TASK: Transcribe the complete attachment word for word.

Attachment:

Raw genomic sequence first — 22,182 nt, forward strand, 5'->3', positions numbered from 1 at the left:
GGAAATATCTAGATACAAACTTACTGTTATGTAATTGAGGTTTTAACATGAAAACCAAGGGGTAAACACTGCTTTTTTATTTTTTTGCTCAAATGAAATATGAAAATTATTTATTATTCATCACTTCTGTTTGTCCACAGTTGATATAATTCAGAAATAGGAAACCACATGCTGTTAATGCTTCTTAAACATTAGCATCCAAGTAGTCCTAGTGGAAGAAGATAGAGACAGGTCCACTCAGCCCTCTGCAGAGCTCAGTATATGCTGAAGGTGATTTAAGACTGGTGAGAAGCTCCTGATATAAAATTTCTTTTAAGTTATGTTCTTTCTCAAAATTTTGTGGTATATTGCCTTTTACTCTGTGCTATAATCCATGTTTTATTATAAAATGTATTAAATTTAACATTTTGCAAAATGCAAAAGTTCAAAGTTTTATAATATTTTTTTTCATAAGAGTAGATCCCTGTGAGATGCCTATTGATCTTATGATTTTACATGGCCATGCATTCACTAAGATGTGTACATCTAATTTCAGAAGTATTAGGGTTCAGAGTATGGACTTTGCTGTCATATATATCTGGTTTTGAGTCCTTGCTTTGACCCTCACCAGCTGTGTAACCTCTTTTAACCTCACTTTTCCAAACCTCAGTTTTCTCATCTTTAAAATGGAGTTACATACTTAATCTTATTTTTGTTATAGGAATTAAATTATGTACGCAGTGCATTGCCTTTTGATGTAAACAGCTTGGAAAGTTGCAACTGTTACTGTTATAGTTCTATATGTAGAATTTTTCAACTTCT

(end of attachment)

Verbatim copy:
Raw genomic sequence first — 22,182 nt, forward strand, 5'->3', positions numbered from 1 at the left:
GGAAATATCTAGATACAAACTTACTGTTATGTAATTGAGGTTTTAACATGAAAACCAAGGGGTAAACACTGCTTTTTTATTTTTTTGCTCAAATGAAATATGAAAATTATTTATTATTCATCACTTCTGTTTGTCCACAGTTGATATAATTCAGAAATAGGAAACCACATGCTGTTAATGCTTCTTAAACATTAGCATCCAAGTAGTCCTAGTGGAAGAAGATAGAGACAGGTCCACTCAGCCCTCTGCAGAGCTCAGTATATGCTGAAGGTGATTTAAGACTGGTGAGAAGCTCCTGATATAAAATTTCTTTTAAGTTATGTTCTTTCTCAAAATTTTGTGGTATATTGCCTTTTACTCTGTGCTATAATCCATGTTTTATTATAAAATGTATTAAATTTAACATTTTGCAAAATGCAAAAGTTCAAAGTTTTATAATATTTTTTTTCATAAGAGTAGATCCCTGTGAGATGCCTATTGATCTTATGATTTTACATGGCCATGCATTCACTAAGATGTGTACATCTAATTTCAGAAGTATTAGGGTTCAGAGTATGGACTTTGCTGTCATATATATCTGGTTTTGAGTCCTTGCTTTGACCCTCACCAGCTGTGTAACCTCTTTTAACCTCACTTTTCCAAACCTCAGTTTTCTCATCTTTAAAATGGAGTTACATACTTAATCTTATTTTTGTTATAGGAATTAAATTATGTACGCAGTGCATTGCCTTTTGATGTAAACAGCTTGGAAAGTTGCAACTGTTACTGTTATAGTTCTATATGTAGAATTTTTCAACTTCT